Across Latin America and the Caribbean, there are exciting signs that climate change action is going mainstream.
From the issuance of the first sovereign green bond in the Americas in Chile to various cities across the region acquiring electric buses, Latin America and the Caribbean is embracing an ambitious agenda to help transition to low-emission and climate-resilient economies.
This is not just about greener and cleaner policies but reigniting growth. Climate action is increasingly viewed as a potent way to boost innovation, plug the infrastructure gap, create jobs, and improve fiscal conditions – all of which are essential to achieve the sustainable development goals.
- Costa Rica and Chile are aiming to become net zero emission economies by 2050
Costa Rica was the first Latin American and Caribbean nation to announce a decarbonization plan last February to become an emission free economy by mid-century.
The decarbonization plan focuses on 10 sectoral areas such as electric mobility and nature-based solutions to reduce emissions and transform the economy. It calls for increasing forest cover to 60% by 2030 and by mid-century ensure all buses and taxis are zero emission. Electrifying the transport sector will help to avoid the considerable health costs of pollution generated by conventional vehicles and congestion estimated at 3.8% of GDP.
In June, President Sebastian Piñera said that Chile is also aiming to be carbon neutral by 2050. The government announced plans to phase out all coal power generation by 2040 starting with the closure of 8 of the country’s 28 coal power plants by 2024. This step would reduce the share of coal in the power grid from 40% of electricity generation to 20% and will likely serve as a boost to Chile’s market for renewable energy.
To support the design of these decarbonization plans, we are working with our LAC partners to strengthen planning capacity and financing to accelerate the transition to low emission and prosperous societies. For example, in Costa Rica, we worked with various stakeholders to support the drafting process of the decarbonization plan.
- Chile launched the first sovereign green bond in the Americas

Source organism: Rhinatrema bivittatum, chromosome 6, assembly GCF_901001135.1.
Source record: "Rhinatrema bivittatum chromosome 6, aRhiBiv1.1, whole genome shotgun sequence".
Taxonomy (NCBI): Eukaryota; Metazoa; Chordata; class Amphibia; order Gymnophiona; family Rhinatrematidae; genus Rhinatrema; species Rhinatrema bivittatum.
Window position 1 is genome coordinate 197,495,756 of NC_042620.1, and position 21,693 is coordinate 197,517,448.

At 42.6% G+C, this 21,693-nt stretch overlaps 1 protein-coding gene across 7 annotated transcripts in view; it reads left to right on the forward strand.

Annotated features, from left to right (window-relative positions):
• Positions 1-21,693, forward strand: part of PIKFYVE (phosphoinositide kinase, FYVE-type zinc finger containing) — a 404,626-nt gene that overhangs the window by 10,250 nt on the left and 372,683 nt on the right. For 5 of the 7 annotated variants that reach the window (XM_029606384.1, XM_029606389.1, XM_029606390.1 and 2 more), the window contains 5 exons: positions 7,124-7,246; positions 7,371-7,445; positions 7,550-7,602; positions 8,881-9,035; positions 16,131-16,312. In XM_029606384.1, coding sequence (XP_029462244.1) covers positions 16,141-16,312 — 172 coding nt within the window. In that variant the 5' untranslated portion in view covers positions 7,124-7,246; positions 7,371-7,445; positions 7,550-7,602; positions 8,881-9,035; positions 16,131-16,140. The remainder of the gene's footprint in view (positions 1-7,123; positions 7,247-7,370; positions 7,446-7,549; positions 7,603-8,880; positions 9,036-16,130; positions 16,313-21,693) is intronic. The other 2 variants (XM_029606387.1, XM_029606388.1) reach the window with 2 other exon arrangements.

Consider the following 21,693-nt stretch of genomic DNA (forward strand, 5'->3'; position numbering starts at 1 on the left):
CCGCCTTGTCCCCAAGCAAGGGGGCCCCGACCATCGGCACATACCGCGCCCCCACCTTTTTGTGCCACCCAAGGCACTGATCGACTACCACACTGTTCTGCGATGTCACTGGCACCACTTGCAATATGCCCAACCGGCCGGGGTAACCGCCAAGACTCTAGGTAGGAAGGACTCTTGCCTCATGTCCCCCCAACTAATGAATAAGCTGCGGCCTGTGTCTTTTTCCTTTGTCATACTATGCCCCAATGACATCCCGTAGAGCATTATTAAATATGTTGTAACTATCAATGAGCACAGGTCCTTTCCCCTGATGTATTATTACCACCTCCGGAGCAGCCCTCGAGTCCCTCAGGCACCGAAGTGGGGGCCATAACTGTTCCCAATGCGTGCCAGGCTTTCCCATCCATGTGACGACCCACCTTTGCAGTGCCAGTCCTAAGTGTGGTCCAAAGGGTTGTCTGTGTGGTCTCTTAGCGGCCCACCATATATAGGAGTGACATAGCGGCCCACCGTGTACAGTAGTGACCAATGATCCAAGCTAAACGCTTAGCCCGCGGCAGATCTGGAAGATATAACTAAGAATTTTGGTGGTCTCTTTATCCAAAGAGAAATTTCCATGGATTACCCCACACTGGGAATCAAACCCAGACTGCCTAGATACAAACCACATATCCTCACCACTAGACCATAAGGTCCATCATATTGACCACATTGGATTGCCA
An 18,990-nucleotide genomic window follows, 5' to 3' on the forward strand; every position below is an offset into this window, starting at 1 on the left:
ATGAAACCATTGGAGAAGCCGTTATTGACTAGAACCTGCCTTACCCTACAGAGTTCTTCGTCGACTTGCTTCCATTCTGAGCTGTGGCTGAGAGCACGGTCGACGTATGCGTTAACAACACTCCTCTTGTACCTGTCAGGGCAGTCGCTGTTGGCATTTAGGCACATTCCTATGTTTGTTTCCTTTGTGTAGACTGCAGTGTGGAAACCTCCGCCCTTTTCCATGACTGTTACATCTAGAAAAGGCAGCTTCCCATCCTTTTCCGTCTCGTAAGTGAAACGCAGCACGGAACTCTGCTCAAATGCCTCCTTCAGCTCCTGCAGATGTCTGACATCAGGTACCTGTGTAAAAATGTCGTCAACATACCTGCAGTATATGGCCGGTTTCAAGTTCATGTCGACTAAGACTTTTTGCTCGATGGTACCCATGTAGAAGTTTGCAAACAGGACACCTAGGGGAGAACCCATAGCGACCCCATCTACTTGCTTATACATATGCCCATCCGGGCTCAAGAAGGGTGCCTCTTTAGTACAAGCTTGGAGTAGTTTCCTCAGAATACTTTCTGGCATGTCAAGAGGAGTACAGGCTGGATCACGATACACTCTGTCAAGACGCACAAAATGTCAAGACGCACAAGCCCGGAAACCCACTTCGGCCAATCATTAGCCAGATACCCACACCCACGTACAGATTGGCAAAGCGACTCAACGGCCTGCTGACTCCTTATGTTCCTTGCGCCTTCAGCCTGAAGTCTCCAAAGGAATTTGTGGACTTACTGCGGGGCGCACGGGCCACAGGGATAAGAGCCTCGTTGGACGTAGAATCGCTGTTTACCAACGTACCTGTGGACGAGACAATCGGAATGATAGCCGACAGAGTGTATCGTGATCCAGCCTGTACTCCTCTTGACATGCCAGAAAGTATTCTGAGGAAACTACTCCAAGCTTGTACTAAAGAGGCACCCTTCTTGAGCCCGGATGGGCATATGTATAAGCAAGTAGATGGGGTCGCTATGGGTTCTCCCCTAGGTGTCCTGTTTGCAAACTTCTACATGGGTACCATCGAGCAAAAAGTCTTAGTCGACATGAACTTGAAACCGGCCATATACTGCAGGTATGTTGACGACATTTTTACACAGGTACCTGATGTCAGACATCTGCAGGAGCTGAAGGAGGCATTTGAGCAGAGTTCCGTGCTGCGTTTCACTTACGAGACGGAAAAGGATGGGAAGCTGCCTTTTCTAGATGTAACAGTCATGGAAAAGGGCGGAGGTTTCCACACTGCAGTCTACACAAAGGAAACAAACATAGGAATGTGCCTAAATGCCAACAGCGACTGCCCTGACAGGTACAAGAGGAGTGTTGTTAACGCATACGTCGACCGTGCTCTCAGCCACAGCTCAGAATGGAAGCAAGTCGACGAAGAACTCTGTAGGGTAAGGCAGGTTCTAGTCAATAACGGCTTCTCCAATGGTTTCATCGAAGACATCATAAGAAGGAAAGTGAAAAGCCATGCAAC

Chile issued its first sovereign green bond for USD 1.4 billion in June. The first of its kind in the Americas, international markets reacted very positively demonstrating confidence in the Chilean offering through a historically low-interest rate (3.53%) and strong demand from investors.
The Inter-American Development Bank Group supported Chile to prepare the green bond, which will help to mobilize investment for clean transportation, protection of biodiversity and green buildings.
The Chilean finance ministry worked with several ministries with responsibility for energy, environment, agriculture, public works, and transport to prepare the Green Bond Framework and portfolio of projects demonstrating the value of inter-ministerial cooperation on climate change.
- Latin America and Caribbean finance ministers are stepping up to support boosting climate action
Chile and Finland recently led the formation of the Coalition of Finance Ministers for Climate Action with 30 countries including Costa Rica, Ecuador, Jamaica, Paraguay, the Dominican Republic, Mexico, Colombia, and Guatemala.
The coalition has endorsed the “Helsinki Principles” which includes aligning the policies of finance ministries with the Paris Agreement and factoring climate risks into economic planning.
At the IDB Group, sustainable finance is also going mainstream. In 2018, the IDB Group financed nearly USD 5 billion in climate-related activities benefiting Latin America and the Caribbean accounting for 27 percent of total IDB Group annual approvals and close to our goal of 30 percent by 2020.
- Cites across the region are leading the charge with a growing number of electric buses
Electric buses are hitting the streets of LAC cities at a dizzying speed. Santiago now has 203 electric buses, currently the largest fleet in the region. From São Paulo, Guayaquil and Medellin to Bogotá and Buenos Aires, cites are looking increasingly at this new technology.
The potential for electric buses to help tackle air pollution, reduce emissions and fossil fuel imports is impressive. LAC also has ideal conditions for electric buses to deliver emission reductions given the region’s extensive use of hydropower and potential for more solar and wind energy. The region also has the largest number of Bus Rapid Transport Systems (BRTs) worldwide with 62 in operation transporting millions of people every day.
That’s why the IDB Group is working with Argentina, Brazil, Colombia, Costa Rica, Mexico, and Paraguay to help accelerate the arrival of clean buses through technical support, financing and insurance, risk management and credit enhancement. To support clean public transport, we are also financing the first line of the elevated metro line in Bogotá and co-financing Quito’s metro system, which is nearing completion.
The next two years are crucial for global climate action as the deadline for countries to submit more ambitious national climate plans known as Nationally Determined Contributions (NDCs) in 2020 draws near. The IDB Group is supporting our partners to implement their NDCs and design of long-term decarbonization plans that can guide decision-makers with choice of investments that will deliver multiple sustainable development outcomes.
Ahead of 2020 and the upcoming deadline to submit revised NDCs, the growing evidence of how climate action is going mainstream can inspire us to go even further. The opportunities to build more inclusive sustainable societies are there for the taking.
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